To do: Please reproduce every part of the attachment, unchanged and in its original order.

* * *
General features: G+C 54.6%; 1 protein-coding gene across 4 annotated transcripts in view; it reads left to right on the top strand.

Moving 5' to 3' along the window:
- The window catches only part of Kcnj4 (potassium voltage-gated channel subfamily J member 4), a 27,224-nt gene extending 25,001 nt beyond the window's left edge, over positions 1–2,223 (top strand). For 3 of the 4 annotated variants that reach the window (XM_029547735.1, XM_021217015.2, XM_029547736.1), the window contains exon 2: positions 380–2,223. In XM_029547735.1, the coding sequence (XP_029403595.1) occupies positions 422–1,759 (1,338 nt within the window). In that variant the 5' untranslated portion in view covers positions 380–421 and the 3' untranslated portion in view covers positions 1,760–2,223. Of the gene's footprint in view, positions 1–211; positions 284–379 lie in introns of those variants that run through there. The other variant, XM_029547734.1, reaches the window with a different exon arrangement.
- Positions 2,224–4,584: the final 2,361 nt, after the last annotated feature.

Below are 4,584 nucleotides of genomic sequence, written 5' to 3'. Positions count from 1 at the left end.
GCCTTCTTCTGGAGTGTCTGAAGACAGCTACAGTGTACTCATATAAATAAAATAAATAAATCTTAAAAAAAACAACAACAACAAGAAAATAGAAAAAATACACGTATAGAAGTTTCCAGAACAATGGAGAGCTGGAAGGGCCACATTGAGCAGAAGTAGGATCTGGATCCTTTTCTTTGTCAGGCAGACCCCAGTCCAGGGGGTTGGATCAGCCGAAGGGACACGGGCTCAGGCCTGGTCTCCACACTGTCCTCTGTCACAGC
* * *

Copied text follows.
General features: G+C 54.6%; 1 protein-coding gene across 4 annotated transcripts in view; it reads left to right on the top strand.

Moving 5' to 3' along the window:
- The window catches only part of Kcnj4 (potassium voltage-gated channel subfamily J member 4), a 27,224-nt gene extending 25,001 nt beyond the window's left edge, over positions 1–2,223 (top strand). For 3 of the 4 annotated variants that reach the window (XM_029547735.1, XM_021217015.2, XM_029547736.1), the window contains exon 2: positions 380–2,223. In XM_029547735.1, the coding sequence (XP_029403595.1) occupies positions 422–1,759 (1,338 nt within the window). In that variant the 5' untranslated portion in view covers positions 380–421 and the 3' untranslated portion in view covers positions 1,760–2,223. Of the gene's footprint in view, positions 1–211; positions 284–379 lie in introns of those variants that run through there. The other variant, XM_029547734.1, reaches the window with a different exon arrangement.
- Positions 2,224–4,584: the final 2,361 nt, after the last annotated feature.

Below are 4,584 nucleotides of genomic sequence, written 5' to 3'. Positions count from 1 at the left end.
GCCTTCTTCTGGAGTGTCTGAAGACAGCTACAGTGTACTCATATAAATAAAATAAATAAATCTTAAAAAAAACAACAACAACAAGAAAATAGAAAAAATACACGTATAGAAGTTTCCAGAACAATGGAGAGCTGGAAGGGCCACATTGAGCAGAAGTAGGATCTGGATCCTTTTCTTTGTCAGGCAGACCCCAGTCCAGGGGGTTGGATCAGCCGAAGGGACACGGGCTCAGGCCTGGTCTCCACACTGTCCTCTGTCACAGC